As perfunctory as a flower,

I linger at the steps of an old church, letting the rough marble

Force friction with my feet, letting time enter my body through osmosis,

Letting the ancient be modern

A glance to the left reveals my bus, leaping from stop to stop, lurching forward and forward, racing to go nowhere but in loops and circles of the city

A glance to the right frames my apartment building, row upon row of indistinction.

Functional, utilitarian, forgettable.

I fondle the change in my pocket, nine coins for fare, counting them between my fingers in groups of three, three groups of three, three.

My bag, barren aside from forgotten letters needing postage, is strapped patiently by my side. There is no need to carry it with me; it offers security, as if an assault would be thwarted by its thin leather.

I stare down the wide avenue at 5:00 in the morning in this deserted, restless city and imagine in six months my presence won’t even register a footprint, a pause in conversation, an afterthought. Six months from now, I am the circular blowing in pointless circles down the windy sidewalk.

Six years from now, this road will be different, the pavement will be different, the rough marble I communed with will be replaced by something more efficient, more edifying, more transient.

Sixty years from now will be a thousand years from now.

Perhaps this coin should be thrown in the sewers, perhaps it would survive the test of time, perhaps it would be retrieved and speculated, discussed and conjured. Perhaps someone might say that this man wanted to be remembered, wanted to embrace the fleetingness of possession, of this life.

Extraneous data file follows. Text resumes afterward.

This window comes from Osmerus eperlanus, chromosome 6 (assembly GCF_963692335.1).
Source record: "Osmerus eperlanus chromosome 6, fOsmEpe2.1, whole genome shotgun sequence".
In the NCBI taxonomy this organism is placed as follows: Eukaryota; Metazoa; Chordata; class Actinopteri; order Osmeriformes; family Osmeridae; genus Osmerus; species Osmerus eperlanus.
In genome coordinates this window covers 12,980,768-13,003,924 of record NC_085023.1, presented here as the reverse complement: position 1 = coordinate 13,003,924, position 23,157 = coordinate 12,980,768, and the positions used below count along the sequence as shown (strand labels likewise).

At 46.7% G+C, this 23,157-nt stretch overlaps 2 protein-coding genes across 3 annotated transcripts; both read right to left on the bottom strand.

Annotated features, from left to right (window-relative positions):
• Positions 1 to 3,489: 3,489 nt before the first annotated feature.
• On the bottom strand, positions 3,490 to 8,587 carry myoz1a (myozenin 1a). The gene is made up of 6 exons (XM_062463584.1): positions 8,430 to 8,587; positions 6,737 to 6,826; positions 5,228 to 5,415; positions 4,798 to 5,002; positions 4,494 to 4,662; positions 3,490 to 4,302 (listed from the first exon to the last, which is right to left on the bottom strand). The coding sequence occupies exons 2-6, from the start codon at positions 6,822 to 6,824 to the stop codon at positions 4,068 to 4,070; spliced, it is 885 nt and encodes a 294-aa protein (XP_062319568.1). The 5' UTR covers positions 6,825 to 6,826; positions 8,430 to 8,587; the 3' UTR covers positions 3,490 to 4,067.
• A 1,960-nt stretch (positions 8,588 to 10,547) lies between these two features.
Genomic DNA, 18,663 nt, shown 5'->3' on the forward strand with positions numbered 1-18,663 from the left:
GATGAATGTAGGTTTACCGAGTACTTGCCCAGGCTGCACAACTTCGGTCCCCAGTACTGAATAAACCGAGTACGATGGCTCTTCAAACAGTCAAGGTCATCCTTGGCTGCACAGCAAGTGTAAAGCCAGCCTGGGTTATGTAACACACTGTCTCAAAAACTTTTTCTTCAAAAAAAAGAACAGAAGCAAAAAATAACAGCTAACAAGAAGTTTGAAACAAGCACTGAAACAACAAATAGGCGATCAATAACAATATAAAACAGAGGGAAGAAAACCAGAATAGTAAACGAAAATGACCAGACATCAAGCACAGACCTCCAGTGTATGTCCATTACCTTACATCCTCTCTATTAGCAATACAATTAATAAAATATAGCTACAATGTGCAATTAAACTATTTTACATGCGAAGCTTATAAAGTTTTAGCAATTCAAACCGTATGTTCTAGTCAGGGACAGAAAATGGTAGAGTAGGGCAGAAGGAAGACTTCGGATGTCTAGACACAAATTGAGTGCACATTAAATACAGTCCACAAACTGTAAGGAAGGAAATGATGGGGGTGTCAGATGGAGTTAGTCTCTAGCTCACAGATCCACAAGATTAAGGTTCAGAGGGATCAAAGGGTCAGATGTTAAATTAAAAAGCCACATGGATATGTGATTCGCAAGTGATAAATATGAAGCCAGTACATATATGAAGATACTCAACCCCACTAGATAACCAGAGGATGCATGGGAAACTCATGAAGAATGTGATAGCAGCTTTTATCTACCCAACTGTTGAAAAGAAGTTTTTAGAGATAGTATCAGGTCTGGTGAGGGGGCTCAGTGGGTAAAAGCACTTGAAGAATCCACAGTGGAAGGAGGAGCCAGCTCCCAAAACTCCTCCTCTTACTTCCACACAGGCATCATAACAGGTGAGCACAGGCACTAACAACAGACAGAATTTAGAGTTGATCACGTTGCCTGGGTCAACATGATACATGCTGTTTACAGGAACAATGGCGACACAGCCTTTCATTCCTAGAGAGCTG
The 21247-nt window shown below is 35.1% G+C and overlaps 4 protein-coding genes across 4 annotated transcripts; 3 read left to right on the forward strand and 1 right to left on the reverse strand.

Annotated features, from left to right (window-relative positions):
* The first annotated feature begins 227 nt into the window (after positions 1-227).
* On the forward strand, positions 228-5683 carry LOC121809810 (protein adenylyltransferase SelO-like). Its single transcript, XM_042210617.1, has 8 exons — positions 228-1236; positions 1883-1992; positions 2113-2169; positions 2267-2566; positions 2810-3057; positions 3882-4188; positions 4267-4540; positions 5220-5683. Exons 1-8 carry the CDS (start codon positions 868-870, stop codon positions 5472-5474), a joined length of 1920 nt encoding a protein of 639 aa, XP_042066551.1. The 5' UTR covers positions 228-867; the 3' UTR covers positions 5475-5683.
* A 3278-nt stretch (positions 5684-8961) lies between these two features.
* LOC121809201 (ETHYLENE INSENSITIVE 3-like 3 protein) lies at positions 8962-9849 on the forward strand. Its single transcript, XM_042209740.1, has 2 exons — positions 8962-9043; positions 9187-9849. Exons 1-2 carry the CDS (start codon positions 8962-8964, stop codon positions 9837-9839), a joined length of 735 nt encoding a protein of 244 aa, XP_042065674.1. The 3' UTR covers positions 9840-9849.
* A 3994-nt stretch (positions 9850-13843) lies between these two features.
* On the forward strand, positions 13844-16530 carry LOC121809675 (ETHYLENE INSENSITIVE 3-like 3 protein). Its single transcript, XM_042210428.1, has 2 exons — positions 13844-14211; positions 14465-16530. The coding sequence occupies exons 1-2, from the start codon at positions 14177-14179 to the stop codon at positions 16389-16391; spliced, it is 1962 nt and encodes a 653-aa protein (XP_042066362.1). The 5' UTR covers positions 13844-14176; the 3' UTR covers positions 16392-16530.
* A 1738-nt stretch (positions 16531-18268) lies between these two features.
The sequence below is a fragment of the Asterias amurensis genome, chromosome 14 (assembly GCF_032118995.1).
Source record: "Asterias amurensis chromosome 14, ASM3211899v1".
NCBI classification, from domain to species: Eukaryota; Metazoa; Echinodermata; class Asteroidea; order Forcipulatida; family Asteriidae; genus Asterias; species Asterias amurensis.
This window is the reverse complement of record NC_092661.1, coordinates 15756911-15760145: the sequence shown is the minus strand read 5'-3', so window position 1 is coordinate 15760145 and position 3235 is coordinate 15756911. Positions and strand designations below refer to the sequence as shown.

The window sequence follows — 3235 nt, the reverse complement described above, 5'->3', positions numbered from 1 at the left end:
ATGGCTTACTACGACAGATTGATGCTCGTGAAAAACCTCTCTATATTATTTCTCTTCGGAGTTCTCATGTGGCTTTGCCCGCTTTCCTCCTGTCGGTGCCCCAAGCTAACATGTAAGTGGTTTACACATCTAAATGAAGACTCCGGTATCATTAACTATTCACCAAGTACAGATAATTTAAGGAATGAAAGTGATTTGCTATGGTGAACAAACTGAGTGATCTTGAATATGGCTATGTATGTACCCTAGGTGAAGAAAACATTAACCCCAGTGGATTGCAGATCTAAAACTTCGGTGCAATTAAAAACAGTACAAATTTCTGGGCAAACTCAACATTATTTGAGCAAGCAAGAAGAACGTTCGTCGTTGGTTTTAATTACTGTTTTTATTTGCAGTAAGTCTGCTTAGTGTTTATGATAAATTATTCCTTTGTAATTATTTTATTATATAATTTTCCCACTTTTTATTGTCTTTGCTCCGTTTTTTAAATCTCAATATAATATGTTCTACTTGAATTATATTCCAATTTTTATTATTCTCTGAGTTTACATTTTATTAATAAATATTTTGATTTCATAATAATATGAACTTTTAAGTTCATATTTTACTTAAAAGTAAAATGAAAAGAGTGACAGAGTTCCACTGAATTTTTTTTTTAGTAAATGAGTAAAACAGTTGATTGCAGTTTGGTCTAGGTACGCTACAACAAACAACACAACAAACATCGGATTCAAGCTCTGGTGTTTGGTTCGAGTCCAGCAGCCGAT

Perhaps he was a bum, they might say.

Perhaps they won’t be able to come to terms with time either, fingering my 100 won piece in their hand, the image fading.

By Michael Gallagher

My name is Michael Sean Gallagher. I am a Lecturer in Digital Education at the Centre for Research in Digital Education at the University of Edinburgh. I am Co-Founder and Director of Panoply Digital, a consultancy dedicated to ICT and mobile for development (M4D); we have worked with USAID, GSMA, UN Habitat, Cambridge University and more on education and development projects. I was a researcher on the Near Futures Teaching project, a project that explores how teaching at The University of Edinburgh unfold over the coming decades, as technology, social trends, patterns of mobility, new methods and new media continue to shift what it means to be at university. Previously, I was the Research Associate on the NERC, ESRC, and AHRC Global Challenges Research Fund sponsored GCRF Research for Emergency Aftershock Forecasting (REAR) project. I was an Assistant Professor at Hankuk University of Foreign Studies (한국외국어대학교) in Seoul, Korea. I have also completed a doctorate at University College London (formerly the independent Institute of Education, University of London) on mobile learning in the humanities in Korea.

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